In a previous chapter of Exodus it is recorded that Moses, who had been reared by Pharaoh's daughter, fled from Egypt and dwelt in the land of Midian. What is the metaphysical interpretation of this incident? Moses symbolizes the lawgiver; Egypt means darkness, materiality. They story of Moses' flight from Egypt into the wilderness reveals the discipline that one must undergo after he has prayed to be delivered from bondage to materiality and sense. Moses tended the flocks in Midian. One meaning of Midian is "judgment." Mount Horeb, located in the region of Midian, means "solitude." It is necessary for one to lead his flock of thoughts into the solitude (Horeb) and meditate upon spiritual judgment (Midian) until he arrives at a well-balanced state of mind. Then he is ready to go forward and execute the law.
What does Pharaoh represent? King Pharaoh represents the will that rules in body consciousness. This ruling will must be dealt with before the thoughts under its dominion can be set free. The will must be humbled before the higher principle can do its perfect work. Jesus accomplished this work in himself by use of the statement, "Not my will, but thine, be done."
What is represented by the Israelites in Egyptian slavery? The Israelites in Egyptian slavery represent thoughts that once have had the illumination of Spirit, but have become obscured by matter and material conditions.
When Jehovah commanded Moses to return into Egypt and lead the children of Israel out of Egypt into the Promised Land, he said to Moses, "Certainly I will be with thee." Explain. Through prayer and meditation man comes into the state of consciousness where he realizes the power of God within himself. He then recognizes that all his strength and all his power come from the indwelling Spirit. The higher or spiritual consciousness must become infused into the mortal or personal in order to lift the thoughts that belong to the Promised Land substance out of bondage to the darkened sense thoughts (Egyptians).
Jehovah told Moses that his name was "I AM THAT I AM" and instructed him to say to the children of Israel, "I AM hath sent me unto you." Explain. Jehovah spoke to Moses out of the universal ether, just as Jesus spoke to Paul when he was on his way to Damascus. In individual consciousness, "I AM" is man's concept of God. "I AM" is God identity instead of personal identity. A new law, a new revelation, was given to man - the Jehovah God idea, which distinguished the children of Israel from other nations and other people.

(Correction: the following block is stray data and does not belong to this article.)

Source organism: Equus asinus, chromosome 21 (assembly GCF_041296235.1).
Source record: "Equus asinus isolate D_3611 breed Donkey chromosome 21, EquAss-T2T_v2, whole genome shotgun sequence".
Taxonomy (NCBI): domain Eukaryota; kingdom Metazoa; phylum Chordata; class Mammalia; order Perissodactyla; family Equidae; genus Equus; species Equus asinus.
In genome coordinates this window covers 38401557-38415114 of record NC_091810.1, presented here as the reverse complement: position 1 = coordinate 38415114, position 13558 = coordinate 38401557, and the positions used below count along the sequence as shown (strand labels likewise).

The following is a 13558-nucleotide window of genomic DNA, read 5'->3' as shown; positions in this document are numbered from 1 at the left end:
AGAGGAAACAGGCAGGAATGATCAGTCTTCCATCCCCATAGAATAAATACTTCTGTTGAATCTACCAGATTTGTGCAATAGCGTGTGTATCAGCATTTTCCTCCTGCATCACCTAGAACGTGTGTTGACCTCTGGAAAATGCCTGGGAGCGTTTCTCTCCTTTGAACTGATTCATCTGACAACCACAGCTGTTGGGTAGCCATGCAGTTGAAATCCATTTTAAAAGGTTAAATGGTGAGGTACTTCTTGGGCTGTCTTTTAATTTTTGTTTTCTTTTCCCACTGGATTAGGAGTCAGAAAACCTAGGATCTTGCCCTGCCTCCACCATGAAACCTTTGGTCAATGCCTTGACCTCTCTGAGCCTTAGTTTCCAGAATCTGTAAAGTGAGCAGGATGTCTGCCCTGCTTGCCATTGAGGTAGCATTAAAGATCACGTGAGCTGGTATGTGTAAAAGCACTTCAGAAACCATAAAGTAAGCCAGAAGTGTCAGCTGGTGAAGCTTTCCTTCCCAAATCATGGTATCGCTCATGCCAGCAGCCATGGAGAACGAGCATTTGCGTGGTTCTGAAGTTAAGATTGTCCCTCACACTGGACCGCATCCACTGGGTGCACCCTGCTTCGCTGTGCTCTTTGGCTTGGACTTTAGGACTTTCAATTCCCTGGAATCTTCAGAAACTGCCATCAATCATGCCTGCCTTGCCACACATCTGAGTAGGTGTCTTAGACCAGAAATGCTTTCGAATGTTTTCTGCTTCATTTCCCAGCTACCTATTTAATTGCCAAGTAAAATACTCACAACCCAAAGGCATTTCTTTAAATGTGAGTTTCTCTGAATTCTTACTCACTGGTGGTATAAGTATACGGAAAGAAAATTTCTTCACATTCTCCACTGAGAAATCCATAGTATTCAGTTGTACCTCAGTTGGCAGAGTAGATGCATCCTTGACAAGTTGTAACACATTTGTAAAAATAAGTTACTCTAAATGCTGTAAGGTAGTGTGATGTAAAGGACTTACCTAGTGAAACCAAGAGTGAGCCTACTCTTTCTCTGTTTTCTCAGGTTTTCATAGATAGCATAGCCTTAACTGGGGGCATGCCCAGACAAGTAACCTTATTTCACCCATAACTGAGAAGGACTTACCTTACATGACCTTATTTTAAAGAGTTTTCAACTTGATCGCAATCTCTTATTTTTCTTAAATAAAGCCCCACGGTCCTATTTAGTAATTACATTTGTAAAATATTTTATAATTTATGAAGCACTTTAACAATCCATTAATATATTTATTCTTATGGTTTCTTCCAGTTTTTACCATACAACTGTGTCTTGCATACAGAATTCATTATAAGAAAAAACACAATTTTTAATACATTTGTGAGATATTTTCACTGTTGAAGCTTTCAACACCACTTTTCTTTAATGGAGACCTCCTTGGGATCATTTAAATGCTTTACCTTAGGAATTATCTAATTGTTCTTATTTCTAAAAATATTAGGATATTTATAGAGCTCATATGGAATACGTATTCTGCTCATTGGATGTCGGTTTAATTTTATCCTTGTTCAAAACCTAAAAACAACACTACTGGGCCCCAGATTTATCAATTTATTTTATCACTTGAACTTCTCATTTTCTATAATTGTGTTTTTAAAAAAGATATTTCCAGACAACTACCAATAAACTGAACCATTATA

July 20, 1930: Exodus 3:1-12
[TruthUnity note: this is a republishing of the January 20, 1924 lesson]
Moses led the flock of Jethro to the back of the wilderness, and came to Horeb, the mountain of God. What does this represent, in the spiritual unfoldment of the individual? Moses represents man as evolving from negative to a positive realization of divine law. Jethro represents the supermind, whose thoughts, or sheep, the good man cares for. Horeb means solitude, or silence, and the mountain of God is the high consciousness of being. In modern metaphysical terms we should say that all this represents man as watching the good thoughts in the silence, and in its highest aspect, as meditating upon the divine law of Being.
The angel of Jehovah appeared to Moses "in a flame of fire out of the midst of a bush... and the bush was not consumed." What is the meaning of this? The angel symbolizes a messenger; it is the projection of a spiritual idea into consciousness direct from the fountainhead, Jehovah. The burning bush, which was not consumed, represents spiritual life as contacting substance. Divine life, spiritual fire, does not consume; it purifies and renews substance.
What is the meaning of Moses' turning aside to see "why the bush is not burnt"? Moses here represents the activity of the law. When man discerns that the law of life is active in his body, when he gives his attention to it and seeks to know more about it, he is on the way to an understanding of the law that governs soul evolution and regeneration.
What is the meaning of verse 5: "Draw not nigh hither: put off thy shoes from off thy feet, for the place whereon thou standest is holy ground"? Man, in his eagerness to know and to enter into spiritual life overlooks the law and, in his ignorance, wanders in "where angels fear to tread" (Alexander Pope) Hence, man is warned to put his shoes from off his feet, which means that he must remove the limitations of material understanding in order to realize the holy ground, or wholeness and unity, of divine substance.
Why did Moses hide his face and why was he afraid to look upon God? In the beginning of spiritual unfoldment man is timid and fearful. He feels the majesty and might of divine principle. For these reasons Moses hid his face.
What is represented by the Israelites in Egyptian slavery? The Israelites in Egyptian slavery represent thoughts that once had the illumination of Spirit, but have deteriorated and become obscure by association with material concepts.
How does Jehovah deliver the Israelites (true thoughts) from the bondage of Egypt (materiality)? The Israelites are delivered from the bondage of materiality (Egypt) when man sends his true word down into the brain centers in the body and there affirms the presence and power of Jehovah God.